Disney profit drops 32% in quarter
Caught up by weak holiday DVD sales and a brutal recession that has cut into television advertising and consumer spending, Walt Disney Co. reported a 32% drop in quarterly net income.
All of Disney’s major divisions -- the movie studio, the television group, parks and resorts, and consumer products -- experienced drops in operating income for the fiscal first quarter ended Dec. 27, compared with the same period last year. The company’s net income fell to $845 million, or 45 cents a share, from $1.3 billion, or 63 cents, a year earlier. Revenue fell 8% to $9.6 billion.
Disney badly missed analysts’ projections. Those surveyed by Thomson Reuters had expected, on average, earnings of 52 cents a share on revenue of $10.1 billion.
Disney Chief Executive Bob Iger said the entertainment giant was reeling from more than the effects of consumers scaling back spending amid the “weakest economy in our lifetime.” At the same time, Disney is grappling with fundamental changes in how people seek to be entertained -- changes that are undermining the company’s television business and eroding DVD sales.
“We don’t believe the changes we are seeing in consumer behavior can all be attributed to a weak economy,” Iger said. “And we feel it is important for us to address them as more than just cyclical issues. The combination of these changes with the severe economic downturn has caused us to examine much of what we do.”
Studio executives, who often rely on DVD sales to push a film into the black, quietly have been expressing concern about a 30% decline in DVD shipments to retailers in the fourth quarter. This drop in home entertainment sales hit Disney’s studio hard. Disney’s studio division revenue for the quarter fell 26% to $1.9 billion and operating income plunged 64% to $187 million. Consumers bought fewer new releases on DVD and there was less demand for Disney’s classic titles.
Anthony J. DiClemente, an analyst with Barclays Capital, said this was the first time a studio executive had publicly acknowledged that falling DVD sales might have something to do with changes in how people watch films. The shift could rock the economics of the movie industry, which depends on home video sales for as much as 70% of a film’s profit, he said.
“With the DVD business in decline, it brings to question whether or not investment in filmed content is going to generate an adequate return on capital for Disney or other media company shareholders,” DiClemente said. “The industry is caught in a vortex of dramatic, structural change.”
David Bank, an analyst for RBC Capital Markets, said he would be watching other major entertainment conglomerates, such as Time Warner Inc. and Viacom Inc., to see whether they report similar fundamental changes to the DVD business. Time Warner and News Corp. are scheduled to report quarterly results this week.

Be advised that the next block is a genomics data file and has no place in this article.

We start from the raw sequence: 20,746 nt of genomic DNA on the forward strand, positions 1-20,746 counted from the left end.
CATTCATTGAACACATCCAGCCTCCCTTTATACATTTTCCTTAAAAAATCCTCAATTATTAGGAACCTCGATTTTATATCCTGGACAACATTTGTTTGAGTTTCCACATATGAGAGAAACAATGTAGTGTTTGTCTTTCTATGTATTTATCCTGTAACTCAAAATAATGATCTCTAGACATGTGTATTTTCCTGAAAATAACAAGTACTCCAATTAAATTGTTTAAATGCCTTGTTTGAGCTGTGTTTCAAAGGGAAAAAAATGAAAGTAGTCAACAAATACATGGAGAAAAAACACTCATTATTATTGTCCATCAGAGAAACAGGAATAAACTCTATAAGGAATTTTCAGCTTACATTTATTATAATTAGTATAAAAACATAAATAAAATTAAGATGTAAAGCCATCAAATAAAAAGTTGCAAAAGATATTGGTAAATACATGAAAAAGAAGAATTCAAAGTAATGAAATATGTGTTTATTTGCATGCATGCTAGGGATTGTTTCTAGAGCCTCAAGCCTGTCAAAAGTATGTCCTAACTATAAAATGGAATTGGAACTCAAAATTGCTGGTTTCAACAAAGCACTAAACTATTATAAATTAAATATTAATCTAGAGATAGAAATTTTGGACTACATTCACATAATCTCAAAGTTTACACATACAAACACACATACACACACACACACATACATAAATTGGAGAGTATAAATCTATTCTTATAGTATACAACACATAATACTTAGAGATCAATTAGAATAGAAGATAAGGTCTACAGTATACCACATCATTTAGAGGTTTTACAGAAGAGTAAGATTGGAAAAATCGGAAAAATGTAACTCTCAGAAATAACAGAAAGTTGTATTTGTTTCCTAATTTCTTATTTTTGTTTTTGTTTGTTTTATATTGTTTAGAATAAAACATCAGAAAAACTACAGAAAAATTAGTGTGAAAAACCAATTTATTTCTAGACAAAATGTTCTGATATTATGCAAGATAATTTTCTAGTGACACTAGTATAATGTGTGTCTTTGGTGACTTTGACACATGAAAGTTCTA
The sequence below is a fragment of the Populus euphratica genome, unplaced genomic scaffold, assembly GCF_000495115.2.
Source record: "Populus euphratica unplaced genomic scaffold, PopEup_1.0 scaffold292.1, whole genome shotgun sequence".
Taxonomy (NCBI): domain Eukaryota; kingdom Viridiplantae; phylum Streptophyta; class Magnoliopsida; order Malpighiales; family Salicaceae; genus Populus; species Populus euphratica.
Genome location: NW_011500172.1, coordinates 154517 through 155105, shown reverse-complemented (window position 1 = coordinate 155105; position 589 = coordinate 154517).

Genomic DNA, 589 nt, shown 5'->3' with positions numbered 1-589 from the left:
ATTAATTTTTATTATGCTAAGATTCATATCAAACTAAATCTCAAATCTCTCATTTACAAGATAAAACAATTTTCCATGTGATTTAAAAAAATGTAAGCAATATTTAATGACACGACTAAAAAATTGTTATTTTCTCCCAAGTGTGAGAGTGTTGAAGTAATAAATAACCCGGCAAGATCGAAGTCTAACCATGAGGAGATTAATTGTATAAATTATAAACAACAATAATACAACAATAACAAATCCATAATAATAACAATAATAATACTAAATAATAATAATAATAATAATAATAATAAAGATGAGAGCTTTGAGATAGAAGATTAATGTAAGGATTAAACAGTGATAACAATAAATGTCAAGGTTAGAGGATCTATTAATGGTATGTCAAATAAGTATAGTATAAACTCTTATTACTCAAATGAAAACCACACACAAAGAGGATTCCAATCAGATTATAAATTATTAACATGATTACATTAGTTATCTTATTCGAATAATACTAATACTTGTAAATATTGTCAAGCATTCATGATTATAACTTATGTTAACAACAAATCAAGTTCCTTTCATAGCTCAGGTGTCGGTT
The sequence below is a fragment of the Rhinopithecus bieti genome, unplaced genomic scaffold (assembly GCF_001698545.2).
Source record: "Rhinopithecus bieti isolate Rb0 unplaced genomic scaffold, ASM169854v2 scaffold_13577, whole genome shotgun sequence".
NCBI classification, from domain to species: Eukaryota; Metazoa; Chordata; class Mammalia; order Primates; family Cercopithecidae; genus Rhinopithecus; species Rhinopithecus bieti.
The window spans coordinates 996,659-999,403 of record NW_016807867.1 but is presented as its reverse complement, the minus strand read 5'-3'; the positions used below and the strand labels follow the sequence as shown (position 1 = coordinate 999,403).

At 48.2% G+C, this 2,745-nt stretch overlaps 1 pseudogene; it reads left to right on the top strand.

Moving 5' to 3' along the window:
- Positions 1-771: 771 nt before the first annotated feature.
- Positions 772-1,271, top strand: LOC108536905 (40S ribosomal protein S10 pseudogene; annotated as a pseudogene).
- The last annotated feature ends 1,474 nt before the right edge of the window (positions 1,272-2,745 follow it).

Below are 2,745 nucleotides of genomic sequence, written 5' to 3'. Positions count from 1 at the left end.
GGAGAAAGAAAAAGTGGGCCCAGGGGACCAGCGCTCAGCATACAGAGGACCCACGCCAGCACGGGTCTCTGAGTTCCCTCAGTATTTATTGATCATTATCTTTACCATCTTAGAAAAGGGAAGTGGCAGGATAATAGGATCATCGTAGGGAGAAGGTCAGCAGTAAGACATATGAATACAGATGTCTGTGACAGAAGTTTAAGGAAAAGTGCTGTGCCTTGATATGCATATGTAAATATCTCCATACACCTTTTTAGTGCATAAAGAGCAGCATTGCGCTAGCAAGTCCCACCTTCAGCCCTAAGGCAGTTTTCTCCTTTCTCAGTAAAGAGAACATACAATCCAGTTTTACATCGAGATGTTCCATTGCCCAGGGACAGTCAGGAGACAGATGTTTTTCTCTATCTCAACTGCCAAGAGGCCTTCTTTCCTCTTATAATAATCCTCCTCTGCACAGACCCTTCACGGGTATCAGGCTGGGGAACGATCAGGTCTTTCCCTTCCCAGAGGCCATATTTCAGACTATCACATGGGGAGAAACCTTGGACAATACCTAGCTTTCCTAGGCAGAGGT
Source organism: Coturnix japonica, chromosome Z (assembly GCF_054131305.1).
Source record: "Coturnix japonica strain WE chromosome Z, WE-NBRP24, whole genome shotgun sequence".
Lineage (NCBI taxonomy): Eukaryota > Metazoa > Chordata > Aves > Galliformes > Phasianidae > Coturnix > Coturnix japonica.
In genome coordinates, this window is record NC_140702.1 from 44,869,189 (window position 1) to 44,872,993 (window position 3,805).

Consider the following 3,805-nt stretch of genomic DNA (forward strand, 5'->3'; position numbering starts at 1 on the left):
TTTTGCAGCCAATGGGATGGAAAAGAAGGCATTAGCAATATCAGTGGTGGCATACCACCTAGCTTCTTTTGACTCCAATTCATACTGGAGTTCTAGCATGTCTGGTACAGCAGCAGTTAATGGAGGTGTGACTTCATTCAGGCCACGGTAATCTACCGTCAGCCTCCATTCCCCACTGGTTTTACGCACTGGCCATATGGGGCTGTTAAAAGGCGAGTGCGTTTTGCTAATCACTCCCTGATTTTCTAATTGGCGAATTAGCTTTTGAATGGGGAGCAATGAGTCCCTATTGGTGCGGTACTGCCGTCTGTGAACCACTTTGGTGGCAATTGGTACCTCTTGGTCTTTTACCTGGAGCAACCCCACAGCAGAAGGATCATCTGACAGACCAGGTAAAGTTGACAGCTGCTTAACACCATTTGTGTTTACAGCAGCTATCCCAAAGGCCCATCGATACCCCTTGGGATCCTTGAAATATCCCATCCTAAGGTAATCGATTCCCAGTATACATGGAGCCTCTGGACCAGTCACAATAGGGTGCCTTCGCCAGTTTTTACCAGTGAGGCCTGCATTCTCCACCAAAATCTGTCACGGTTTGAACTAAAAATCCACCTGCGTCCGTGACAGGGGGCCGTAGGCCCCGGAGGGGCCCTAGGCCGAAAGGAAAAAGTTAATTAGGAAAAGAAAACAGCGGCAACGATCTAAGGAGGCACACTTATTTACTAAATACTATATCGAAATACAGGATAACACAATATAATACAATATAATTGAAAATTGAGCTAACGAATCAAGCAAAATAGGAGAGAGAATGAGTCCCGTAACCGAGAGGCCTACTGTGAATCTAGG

“That’s really the only way we’ll know how major an issue this appears to be,” Bank said.
Iger said Disney would respond to the changes in the DVD market by reducing marketing and distribution expenses and taking other steps to enhance the perceived value of its home entertainment products -- such as including a digital copy of a movie that can be downloaded and watched on a portable device in the same package that includes DVD and Blu-ray discs.
Disney’s television divisions turned in disappointing numbers. Advertising revenue dropped sharply at the company’s flagship ABC television network and its owned TV stations, primarily because of low prime-time ratings for the new fall shows. Disney also took a $60-million charge, which it attributed to the bankruptcy of one of its television program buyers, Tribune Co. Operating income in the broadcasting division decreased $205 million to $138 million for the quarter.
Meanwhile, two longtime jewels in Disney’s empire -- cable sports powerhouse ESPN and the Disney Channel -- also lost some luster during the quarter. ESPN suffered from a slowdown in advertiser spending -- particularly from auto and consumer electronic companies -- and higher programming costs, primarily its pricey NFL broadcast rights contract. The company said lower DVD sales for productions from Disney Channel, which released “High School Musical 2" in the year-earlier quarter, also dragged down earnings. Operating income at cable networks decreased $69 million to $517 million for the quarter.
Parks and resorts reported a 5% decline in attendance at its domestic parks, with roughly equal drops at Walt Disney World in Orlando, Fla., and the Disneyland Resort in Anaheim. However, attendance was up at Disneyland Resort Paris and Hong Kong Disneyland. Overall, revenue for the quarter fell 4% to $2.7 billion, but operating income decreased 24% to $382 million.
Hotel bookings for the second and third quarter are up, in part because of the success of a promotional campaign that allows people to stay at Disney hotels for a week for the price of four nights.
“The strength of the guest experience we offer, combined with new marketing and pricing strategies, has enabled us to do reasonably well in terms of attendance and advance bookings,” Iger said.
Consumer product sales rose 18% to $773 million during the holiday season, reflecting the firm’s acquisition of Disney Stores North America. Operating income fell 8% to $265 million.
Disney for the first time broke out results for its Interactive Media group, which encompasses the company’s video game development and virtual worlds. Revenue for the quarter increased 13% to $313 million, while operating income decreased $58 million to a loss of $45 million.
Disney shares rose 42 cents to $20.62 in regular trading but fell $1.55 in after-hours trading on the earnings news.